For more Jiu-jitsu related posts, click here, and you’ll find over four years worth of posts about my Jiu-jitsu journey. I also have a podcast about Jiu-jitsu which can be found here or by searching for “Tom Writes and Rolls” on your preferred podcast provider.
Thanks for stopping by!Tom
Keeping in line with pursuing my goals for 2017, I recently opened a new chapter in my life and began learning Brazilian Jiu-Jitsu.
For the first time in years I joined a martial arts school, put on a uniform (Gi) and donned a white belt. It is a newer school in the area led by both an experienced brown belt and a purple belt. The rest of us are white belts of varying degrees and as of this writing, I only have five sessions under my belt. The other white belts are light years ahead of me.
And I don’t mind it at all.
In fact, I’m loving it.
I’ve had the opportunity to be a “white belt” in many areas over the last few years. Weightlifting for one; learning the proper form for the big lifts and slowly progressing upwards until I hit my goals.
Although the feeling of being a fish out of water or not knowing your ass from a hole in the ground or being shown just how much of a “white belt” you really are can be frustrating, to say the least, it is one that I enjoy in a twisted sort of way. There is always room to grow and become better.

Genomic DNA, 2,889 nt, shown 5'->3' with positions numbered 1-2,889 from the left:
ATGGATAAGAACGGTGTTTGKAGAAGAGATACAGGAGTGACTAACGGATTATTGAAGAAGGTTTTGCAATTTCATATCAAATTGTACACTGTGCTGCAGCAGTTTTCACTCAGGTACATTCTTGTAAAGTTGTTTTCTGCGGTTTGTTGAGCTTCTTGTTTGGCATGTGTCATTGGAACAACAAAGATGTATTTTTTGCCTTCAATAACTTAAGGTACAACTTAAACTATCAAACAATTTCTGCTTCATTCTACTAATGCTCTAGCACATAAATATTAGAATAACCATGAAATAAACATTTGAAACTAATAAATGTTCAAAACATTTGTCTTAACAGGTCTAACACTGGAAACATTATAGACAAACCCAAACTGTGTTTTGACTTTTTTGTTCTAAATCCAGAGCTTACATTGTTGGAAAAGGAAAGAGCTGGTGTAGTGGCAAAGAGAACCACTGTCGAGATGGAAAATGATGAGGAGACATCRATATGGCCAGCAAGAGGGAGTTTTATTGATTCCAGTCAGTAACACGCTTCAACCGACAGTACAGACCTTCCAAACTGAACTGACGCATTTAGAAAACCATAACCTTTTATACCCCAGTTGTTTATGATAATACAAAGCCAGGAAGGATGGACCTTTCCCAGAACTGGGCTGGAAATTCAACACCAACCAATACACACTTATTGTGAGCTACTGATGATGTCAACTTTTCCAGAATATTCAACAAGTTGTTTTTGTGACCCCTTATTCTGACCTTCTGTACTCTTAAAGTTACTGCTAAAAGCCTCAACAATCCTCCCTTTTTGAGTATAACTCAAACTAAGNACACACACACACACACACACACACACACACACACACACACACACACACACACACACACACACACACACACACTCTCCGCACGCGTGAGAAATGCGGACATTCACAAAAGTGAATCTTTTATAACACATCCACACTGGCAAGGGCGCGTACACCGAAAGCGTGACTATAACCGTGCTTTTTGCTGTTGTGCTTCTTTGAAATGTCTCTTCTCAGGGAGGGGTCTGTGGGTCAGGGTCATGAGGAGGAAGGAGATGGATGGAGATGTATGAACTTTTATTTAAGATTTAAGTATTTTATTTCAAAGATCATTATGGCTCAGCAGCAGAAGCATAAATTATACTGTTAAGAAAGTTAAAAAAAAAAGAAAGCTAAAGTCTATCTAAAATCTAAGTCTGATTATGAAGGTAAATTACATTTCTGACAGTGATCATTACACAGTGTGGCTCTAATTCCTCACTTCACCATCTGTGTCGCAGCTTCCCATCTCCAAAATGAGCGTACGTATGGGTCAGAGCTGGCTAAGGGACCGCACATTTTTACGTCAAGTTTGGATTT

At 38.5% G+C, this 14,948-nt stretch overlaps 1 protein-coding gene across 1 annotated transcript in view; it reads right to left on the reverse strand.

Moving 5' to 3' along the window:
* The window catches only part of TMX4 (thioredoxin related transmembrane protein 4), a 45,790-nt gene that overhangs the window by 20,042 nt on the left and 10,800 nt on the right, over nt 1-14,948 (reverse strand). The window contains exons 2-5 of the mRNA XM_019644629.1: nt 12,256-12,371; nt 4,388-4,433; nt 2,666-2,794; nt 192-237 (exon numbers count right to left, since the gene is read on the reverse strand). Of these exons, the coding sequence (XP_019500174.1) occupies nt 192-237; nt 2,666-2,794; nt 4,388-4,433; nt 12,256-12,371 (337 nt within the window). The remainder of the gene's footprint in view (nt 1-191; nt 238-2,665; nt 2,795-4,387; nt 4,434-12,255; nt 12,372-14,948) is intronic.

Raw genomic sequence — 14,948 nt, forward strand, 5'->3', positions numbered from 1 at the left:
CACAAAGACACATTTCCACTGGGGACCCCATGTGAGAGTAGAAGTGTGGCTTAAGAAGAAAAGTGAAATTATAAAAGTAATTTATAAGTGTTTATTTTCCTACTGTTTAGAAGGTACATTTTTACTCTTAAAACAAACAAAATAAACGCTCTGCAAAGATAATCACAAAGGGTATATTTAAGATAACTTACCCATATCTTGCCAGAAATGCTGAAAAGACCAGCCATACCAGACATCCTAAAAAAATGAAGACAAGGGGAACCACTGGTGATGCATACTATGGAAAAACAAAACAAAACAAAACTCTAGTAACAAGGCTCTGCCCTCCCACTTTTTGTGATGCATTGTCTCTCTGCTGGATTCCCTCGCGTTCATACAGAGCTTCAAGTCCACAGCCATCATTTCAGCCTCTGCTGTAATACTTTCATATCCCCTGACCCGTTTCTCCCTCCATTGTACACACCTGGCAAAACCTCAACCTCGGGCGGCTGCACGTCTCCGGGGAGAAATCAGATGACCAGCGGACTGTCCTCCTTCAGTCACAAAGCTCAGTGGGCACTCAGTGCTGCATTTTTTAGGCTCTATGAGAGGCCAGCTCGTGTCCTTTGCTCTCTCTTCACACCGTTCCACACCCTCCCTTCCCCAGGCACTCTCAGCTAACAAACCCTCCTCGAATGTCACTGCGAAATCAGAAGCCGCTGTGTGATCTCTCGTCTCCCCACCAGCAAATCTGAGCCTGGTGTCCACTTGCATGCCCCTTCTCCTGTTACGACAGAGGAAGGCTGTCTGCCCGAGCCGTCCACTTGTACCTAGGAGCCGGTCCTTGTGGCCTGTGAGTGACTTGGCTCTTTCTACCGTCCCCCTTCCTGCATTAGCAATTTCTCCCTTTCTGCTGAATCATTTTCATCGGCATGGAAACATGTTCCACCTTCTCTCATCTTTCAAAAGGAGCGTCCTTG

Ego and Hubris (the way I view them), don’t get along.
Ego is a positive force in your life as it drives you to do better, to want to become more and strive to go to the next level. Hubris is the part that has to be checked.
Hubris will tell you, “You’re good enough, just the way you are.”
Ego says, “You can do better. You can improve.”
Hubris says, “Just practice on your own. You got this.”
Ego will reply, “You should practice on your own, but you also need to seek training. You need to get around people who are better than you so you can be challenged, stretched and step your game up.”
And I’ve had plenty of opportunities to either let my ego push me towards growth or let hubris pull me towards stagnation.
Like I mention in the above linked article about humility, I like to approach training with an “empty cup” mentality. It helps me to keep hubris in check, even in “familiar” territory, so I can learn and absorb as much as possible in order to grow and become better. It can be hard at times, but I’ve found that taking the empty cup approach usually yields the most return on investment for me.
So now I’m learning BJJ, starting from the bottom in so many ways. I’m still green. I’m in unfamiliar territory. Flopping around on the mat, trying to learn how to roll my body. I am dripping wet with sweat after each session. I’m learning that while what I’ve accomplished in the gym regarding strength and endurance is good, it’s not everything against a younger, lighter training partner who is even a month or two ahead of you in practice. There are different breeds and degrees of strength and endurance needed for this new chapter. To top it all off, I’m nursing a weakened/strained shoulder due to over-training at the gym.
There are ample servings of humble pie for me to digest during this new season of my life.
My cup is so damn empty.
And I’m fucking loving it!
Another day of training, another opportunity to improve.
Use your Ego for good. Check hubris at the door. Become better.